Meeting the New Therapist

Tomorrow is my/our first appointment with the new therapist, and I’m actually a bit nervous.  I’m certain I’ll be the one presenting.  It’s who might or might not be riding just below the surface that worries me.

Since this is the first meeting, we won’t likely get in to deep subjects.  Still, it will be a chance for both me and the therapist to assess the other.  Growing up, I had to develop an uncanny ability to spot and interpret nonverbal cues.  That can be a very helpful skill, and it does make me feel safer.  However, in a therapeutic environment, it can also be quite the hindrance.  It takes me a bit of time to stop monitoring a therapist’s body language, breathing patterns, and eye movements long enough to actually begin the work of therapy.  That lasted over a year with the therapist who just left, and I know she could have helped me quite alot more if I could have loosened up earlier.  It’s funny how survival mechanisms that were absolutely necessary in childhood can become so maladaptive once the immediate situation is over.

L is the most likely person to be stashed just below the surface tomorrow, and he will only magnify the sceptical side of me.  He’s also a formidable protector/gatekeeper, so he can catch any signs I might miss that could point to the therapist’s being less than trustworthy.  For an SRA survivor, that’s always a real concern.  Kathy can present a sense of calm when everything inside is chaotic, making reading *my* body language a bit more difficult.  My guess is it will be one of those two under the surface, or maybe the three of us together who meet the new therapist tomorrow.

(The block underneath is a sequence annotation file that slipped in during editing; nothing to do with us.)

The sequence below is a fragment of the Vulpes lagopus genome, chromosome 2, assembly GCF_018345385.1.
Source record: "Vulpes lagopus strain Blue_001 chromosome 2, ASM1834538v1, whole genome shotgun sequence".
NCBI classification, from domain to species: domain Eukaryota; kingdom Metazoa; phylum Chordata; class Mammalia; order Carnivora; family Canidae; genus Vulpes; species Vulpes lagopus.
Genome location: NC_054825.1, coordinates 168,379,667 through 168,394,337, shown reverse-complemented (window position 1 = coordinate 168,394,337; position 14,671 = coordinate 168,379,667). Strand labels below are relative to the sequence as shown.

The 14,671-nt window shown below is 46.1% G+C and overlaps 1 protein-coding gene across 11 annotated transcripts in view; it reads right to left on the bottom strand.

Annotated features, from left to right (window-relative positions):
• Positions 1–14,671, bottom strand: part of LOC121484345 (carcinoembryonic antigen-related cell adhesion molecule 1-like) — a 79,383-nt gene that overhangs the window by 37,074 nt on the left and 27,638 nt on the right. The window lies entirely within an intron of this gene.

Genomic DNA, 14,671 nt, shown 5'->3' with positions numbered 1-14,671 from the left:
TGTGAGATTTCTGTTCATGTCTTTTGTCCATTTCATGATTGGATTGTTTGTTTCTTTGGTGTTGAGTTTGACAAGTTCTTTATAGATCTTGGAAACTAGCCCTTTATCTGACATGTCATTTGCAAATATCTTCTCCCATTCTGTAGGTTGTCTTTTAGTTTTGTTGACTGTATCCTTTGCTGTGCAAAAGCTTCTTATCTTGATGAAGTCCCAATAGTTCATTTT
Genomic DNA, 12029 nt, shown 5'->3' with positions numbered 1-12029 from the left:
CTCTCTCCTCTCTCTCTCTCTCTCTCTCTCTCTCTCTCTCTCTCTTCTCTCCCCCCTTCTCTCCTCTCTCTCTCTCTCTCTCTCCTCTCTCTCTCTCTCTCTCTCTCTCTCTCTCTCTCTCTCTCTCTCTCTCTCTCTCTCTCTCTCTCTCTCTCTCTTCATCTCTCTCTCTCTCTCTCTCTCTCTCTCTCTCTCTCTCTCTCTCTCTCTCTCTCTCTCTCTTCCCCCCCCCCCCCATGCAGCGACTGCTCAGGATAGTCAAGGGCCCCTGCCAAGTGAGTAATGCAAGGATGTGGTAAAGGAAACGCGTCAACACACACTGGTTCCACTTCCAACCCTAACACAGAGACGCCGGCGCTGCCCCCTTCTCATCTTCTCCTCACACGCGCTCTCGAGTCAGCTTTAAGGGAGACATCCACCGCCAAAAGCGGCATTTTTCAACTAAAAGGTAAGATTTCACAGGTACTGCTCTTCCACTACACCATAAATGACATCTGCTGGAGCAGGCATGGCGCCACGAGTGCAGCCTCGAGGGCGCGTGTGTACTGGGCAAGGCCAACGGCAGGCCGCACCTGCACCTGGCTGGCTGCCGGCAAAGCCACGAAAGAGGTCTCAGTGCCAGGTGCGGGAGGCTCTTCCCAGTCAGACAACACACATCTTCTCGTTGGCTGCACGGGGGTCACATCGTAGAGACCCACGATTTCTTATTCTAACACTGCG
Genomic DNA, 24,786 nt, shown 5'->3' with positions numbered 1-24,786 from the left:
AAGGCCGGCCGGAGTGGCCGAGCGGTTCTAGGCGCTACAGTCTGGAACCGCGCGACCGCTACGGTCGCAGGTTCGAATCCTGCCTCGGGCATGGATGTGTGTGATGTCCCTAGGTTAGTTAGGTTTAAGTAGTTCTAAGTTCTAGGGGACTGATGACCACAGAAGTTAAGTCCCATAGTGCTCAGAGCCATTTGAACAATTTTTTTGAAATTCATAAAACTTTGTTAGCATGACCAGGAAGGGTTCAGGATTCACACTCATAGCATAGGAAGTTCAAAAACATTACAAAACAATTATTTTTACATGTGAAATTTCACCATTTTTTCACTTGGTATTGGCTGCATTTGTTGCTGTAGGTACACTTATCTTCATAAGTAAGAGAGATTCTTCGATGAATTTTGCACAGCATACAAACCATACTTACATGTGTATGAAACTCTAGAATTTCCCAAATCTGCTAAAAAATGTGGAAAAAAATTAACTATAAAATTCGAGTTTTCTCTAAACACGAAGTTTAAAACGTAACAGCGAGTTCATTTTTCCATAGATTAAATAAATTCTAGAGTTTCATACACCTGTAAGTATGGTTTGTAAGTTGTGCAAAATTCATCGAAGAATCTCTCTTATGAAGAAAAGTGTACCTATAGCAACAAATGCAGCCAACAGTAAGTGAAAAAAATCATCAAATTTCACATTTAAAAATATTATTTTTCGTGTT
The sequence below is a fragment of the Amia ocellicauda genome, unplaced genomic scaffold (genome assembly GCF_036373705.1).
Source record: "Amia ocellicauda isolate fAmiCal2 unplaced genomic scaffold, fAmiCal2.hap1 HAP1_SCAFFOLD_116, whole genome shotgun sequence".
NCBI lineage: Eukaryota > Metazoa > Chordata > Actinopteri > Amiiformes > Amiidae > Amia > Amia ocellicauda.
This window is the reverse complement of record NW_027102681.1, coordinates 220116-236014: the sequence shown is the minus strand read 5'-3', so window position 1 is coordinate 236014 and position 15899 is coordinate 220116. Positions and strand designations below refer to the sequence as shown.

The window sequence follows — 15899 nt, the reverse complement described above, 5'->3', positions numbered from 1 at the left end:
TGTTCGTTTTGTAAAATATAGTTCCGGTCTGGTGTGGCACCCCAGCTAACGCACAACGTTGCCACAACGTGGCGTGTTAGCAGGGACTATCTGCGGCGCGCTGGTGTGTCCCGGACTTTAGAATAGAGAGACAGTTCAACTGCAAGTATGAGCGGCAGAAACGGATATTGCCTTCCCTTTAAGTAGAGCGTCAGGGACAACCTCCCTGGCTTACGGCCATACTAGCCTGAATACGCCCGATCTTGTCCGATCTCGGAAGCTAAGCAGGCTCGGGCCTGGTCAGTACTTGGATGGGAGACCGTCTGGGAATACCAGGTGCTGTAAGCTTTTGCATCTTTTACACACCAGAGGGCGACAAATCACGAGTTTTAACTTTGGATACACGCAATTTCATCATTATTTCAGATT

In any event, wish us luck!  I’ve had a bad feeling about this therapist from the minute the last therapist said her name.  Probably just a knee-jerk response to losing a therapist I *had* started to trust, but it’s still not a comfortable way to start things off.


4 thoughts on “Meeting the New Therapist

    • Thanks! I’m cautiously optimistic. 🙂
      I’ll write a post about the session soon. I really appreciate your good wishes!

  1. It’s so true that the skills which helped us survive tremendous abuse can really distort things for us now. But you are aware of your misgivings, and you know that you have the ability to pick up on non-verbal cues, so it sounds as if you’re going into this well prepared.

    I wish you the best of luck as you enter into your journey with a new therapist.

    • Hi Beauty– sorry it took me so long to respond to your comment! I don’t know if you read about this on my blog, but we had an ice storm that prevented me writing for quite some time. My therapist is *really* good about picking up non-verbal clues herself, which can be a bit disconcerting but is exactly what I need, I’m sure. I like your phrasing– therapy really is a journey.

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